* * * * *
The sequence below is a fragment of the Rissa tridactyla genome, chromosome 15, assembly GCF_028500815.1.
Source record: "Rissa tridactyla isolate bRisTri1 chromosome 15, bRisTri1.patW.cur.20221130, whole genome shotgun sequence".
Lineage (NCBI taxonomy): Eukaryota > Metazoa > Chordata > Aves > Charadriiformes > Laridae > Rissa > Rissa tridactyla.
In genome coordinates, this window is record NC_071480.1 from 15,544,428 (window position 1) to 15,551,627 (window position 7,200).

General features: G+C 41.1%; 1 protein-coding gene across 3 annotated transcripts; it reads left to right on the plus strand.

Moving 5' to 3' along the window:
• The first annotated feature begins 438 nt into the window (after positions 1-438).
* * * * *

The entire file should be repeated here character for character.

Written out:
The sequence below is a fragment of the Rissa tridactyla genome, chromosome 15, assembly GCF_028500815.1.
Source record: "Rissa tridactyla isolate bRisTri1 chromosome 15, bRisTri1.patW.cur.20221130, whole genome shotgun sequence".
Lineage (NCBI taxonomy): Eukaryota > Metazoa > Chordata > Aves > Charadriiformes > Laridae > Rissa > Rissa tridactyla.
In genome coordinates, this window is record NC_071480.1 from 15,544,428 (window position 1) to 15,551,627 (window position 7,200).

General features: G+C 41.1%; 1 protein-coding gene across 3 annotated transcripts; it reads left to right on the plus strand.

Moving 5' to 3' along the window:
• The first annotated feature begins 438 nt into the window (after positions 1-438).